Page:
Battlefield 4 at Gamescom 2013: Recap


It’s been an exciting week for Battlefield at gamescom 2013. In case you missed any of the news, we’ve put together a brief recap.

First up is the Battlefield 4: Official “Paracel Storm” Multiplayer Trailer, showing off a brand new map with tons of naval warfare, unique Levolution moments, and more.

Pre-order Battlefield 4

Battlefield 4 Beta

We also revealed that the Battlefield 4 Beta will launch in early October. The Beta will feature the Siege of Shanghai map in the classic Battlefield Conquest mode. Battlefield 3 Premium members, those who pre-order Battlefield 4 Digital Deluxe Edition and owners of Medal of Honor: Warfighter (Limited or Digital Deluxe Edition) will have access to the exclusive Beta early October for three days. Following that, the open Beta will kick off. This will be the perfect opportunity for everyone to Prepare 4 Battle before the October 29 launch.

Pre-order the Digital Deluxe Edition for exclusive access to the Beta

Levolution Trailer

In addition to the Paracel Storm trailer, we also showed off Levolution, in ways both big and small.

Learn more about Levolution

Premium Announced

Membership gives you early access to five future Battlefield 4 expansion packs, and much more. For the first details on Premium in Battlefield 4, check out the Premium Trailer.

Learn more about Battlefield 4 Premium

New Game Mode Revealed

During the Battlefield 4 Live Stream, players tried out a new game mode, Obliteration.

The goal in Obliteration is to destroy your enemies’ targets using bombs before they destroy yours. The catch? The bombs are placed in a central zone and it’s a race to pick it up. To get a feel for Obliteration, check out this short clip recorded live at gamescom 2013.

Watch more Live Stream footage

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Gamescom 2013: Photos from the Battlefield


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Gamescom is not just about big companies, huge booths and the latest games. It’s also about the excited visitors, ambitious cosplayers, zombies, roadtripping BF4 fans and youtubers pointing at things. Enjoy this montage of gamescom moments we’ve captured on camera.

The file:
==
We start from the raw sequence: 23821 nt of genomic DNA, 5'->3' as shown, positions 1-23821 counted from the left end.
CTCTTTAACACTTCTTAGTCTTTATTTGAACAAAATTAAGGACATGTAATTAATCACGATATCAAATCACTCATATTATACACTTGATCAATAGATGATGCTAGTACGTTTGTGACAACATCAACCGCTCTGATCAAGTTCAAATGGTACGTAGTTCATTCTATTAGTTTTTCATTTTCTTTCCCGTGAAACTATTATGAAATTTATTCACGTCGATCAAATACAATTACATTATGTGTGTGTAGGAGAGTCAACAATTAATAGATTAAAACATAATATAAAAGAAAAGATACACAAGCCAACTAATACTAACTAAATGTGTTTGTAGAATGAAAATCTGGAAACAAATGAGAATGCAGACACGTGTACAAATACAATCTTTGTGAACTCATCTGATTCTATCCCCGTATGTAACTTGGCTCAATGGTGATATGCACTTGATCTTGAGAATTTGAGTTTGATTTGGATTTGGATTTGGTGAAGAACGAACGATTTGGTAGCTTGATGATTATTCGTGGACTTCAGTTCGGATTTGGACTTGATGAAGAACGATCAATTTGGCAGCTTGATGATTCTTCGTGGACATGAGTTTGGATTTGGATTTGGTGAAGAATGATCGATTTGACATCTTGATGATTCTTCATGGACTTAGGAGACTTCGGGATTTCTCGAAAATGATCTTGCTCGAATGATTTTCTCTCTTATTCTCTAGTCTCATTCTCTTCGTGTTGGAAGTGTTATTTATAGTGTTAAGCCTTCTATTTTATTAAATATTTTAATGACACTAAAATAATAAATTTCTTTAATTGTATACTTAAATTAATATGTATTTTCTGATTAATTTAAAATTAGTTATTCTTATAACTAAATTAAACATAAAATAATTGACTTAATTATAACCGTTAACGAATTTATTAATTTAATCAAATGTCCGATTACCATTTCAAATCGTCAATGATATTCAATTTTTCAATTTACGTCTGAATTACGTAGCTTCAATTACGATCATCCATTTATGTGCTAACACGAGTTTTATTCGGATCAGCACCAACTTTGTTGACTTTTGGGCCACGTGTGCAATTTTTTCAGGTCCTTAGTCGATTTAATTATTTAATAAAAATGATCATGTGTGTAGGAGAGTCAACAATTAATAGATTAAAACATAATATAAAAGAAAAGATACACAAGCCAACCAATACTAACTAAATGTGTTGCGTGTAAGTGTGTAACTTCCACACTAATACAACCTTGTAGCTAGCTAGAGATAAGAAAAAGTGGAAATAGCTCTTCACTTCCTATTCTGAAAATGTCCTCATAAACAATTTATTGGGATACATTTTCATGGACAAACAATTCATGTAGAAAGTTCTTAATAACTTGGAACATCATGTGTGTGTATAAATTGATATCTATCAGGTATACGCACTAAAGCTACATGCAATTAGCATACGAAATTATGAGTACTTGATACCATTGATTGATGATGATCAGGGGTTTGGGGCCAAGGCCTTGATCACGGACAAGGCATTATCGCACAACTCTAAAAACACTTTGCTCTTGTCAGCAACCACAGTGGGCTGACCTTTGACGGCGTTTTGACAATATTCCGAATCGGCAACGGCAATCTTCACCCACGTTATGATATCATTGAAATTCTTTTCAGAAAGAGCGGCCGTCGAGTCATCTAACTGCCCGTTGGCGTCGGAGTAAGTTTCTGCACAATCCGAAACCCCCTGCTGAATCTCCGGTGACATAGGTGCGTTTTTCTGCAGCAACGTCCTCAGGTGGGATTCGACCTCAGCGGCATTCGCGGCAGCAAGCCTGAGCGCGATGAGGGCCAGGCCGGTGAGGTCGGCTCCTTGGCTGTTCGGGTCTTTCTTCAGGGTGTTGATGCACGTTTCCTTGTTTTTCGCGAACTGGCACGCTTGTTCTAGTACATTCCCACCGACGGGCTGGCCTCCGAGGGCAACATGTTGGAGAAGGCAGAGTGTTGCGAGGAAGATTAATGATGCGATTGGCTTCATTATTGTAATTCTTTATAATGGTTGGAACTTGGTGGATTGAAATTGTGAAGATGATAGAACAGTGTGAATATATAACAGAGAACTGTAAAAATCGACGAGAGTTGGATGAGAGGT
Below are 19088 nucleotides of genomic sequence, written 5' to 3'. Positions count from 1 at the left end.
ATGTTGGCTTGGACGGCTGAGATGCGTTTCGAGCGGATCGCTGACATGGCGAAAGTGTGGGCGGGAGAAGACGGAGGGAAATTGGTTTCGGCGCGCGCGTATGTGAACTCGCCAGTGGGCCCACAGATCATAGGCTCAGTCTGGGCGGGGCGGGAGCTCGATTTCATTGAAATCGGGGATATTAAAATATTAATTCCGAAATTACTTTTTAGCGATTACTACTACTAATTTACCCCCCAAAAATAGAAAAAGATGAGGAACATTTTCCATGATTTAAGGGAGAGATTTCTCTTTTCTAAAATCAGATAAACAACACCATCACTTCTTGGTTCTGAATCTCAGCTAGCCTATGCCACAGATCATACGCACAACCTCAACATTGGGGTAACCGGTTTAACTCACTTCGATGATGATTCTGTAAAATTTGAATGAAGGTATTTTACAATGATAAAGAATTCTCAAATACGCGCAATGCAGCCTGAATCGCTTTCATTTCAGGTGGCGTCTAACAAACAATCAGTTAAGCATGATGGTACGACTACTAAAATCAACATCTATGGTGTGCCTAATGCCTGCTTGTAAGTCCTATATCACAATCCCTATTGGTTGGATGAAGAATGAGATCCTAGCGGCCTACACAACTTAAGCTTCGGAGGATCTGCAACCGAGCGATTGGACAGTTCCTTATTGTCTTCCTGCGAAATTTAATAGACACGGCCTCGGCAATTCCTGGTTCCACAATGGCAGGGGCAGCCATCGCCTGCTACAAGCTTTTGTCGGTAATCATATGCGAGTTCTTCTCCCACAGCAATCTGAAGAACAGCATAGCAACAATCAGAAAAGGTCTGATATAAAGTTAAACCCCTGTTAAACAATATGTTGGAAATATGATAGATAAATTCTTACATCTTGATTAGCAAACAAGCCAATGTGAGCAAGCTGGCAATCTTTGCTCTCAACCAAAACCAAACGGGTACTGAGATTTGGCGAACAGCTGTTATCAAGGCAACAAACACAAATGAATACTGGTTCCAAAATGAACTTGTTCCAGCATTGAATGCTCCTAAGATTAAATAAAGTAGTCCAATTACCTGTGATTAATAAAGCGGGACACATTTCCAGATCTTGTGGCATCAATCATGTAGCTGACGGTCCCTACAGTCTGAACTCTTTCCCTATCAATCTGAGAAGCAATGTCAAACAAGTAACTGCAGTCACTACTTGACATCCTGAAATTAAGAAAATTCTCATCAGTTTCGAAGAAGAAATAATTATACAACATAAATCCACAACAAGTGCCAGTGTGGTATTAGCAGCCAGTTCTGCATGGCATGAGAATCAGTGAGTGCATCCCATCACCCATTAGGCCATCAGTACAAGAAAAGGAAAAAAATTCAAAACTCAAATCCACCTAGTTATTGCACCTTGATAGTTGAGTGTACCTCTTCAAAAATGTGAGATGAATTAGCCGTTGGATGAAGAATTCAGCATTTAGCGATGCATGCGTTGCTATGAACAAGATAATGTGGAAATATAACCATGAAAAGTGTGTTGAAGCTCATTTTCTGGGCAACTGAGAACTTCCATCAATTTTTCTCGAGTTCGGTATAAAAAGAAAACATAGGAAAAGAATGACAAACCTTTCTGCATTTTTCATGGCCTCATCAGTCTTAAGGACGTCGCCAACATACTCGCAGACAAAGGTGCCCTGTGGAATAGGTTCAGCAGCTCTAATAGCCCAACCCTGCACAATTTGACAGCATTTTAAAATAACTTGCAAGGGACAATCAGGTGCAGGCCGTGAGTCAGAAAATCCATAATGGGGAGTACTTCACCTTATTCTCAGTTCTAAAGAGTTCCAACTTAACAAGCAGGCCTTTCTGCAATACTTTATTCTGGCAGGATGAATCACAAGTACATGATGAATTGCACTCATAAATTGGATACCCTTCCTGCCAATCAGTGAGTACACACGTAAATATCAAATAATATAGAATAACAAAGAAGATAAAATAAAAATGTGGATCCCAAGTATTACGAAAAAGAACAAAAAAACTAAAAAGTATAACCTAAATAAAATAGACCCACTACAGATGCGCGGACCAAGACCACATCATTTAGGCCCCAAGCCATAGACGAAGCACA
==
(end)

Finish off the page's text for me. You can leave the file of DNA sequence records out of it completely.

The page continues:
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A dozen VIP fans rush to their favorite games on the first day of gamescom. Last year saw 275,000 fans enjoying the show, and 2013 looks like another record year.

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These guys stormed the Community Lounge and demanded to play Battlefield 4 Domination. Resistance was futile.

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This German two-man squad enjoys soft air gun competitions and is looking forward to the Battlefield 4 single player campaign in particular.

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Bam! Executive producer Patrick Bach parades the Computec BÄM Award, one of many prizes Battlefield 4 earned at gamescom.

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Nutrients at 12 o’clock! Youtube celeb jackfrags – creator of “Pointing at all the Things” and other Battlefield 4 videos - identifies a high-value snack target on his lunch break in the EA lounge.

Go to page 2 for more photos


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Frantic and explosive: Battlefield 4 Obliteration mode overview


DICE has always wanted to widen the available experiences to players of Battlefield. Never has the game modes on offer been so diverse than with Battlefield 4. If you’ve followed our live stream from gamescom, you know already that one of our all-new game modes is the explosive Obliteration, and we wanted to let you know more about this great addition to the game.

Obliterate the opposition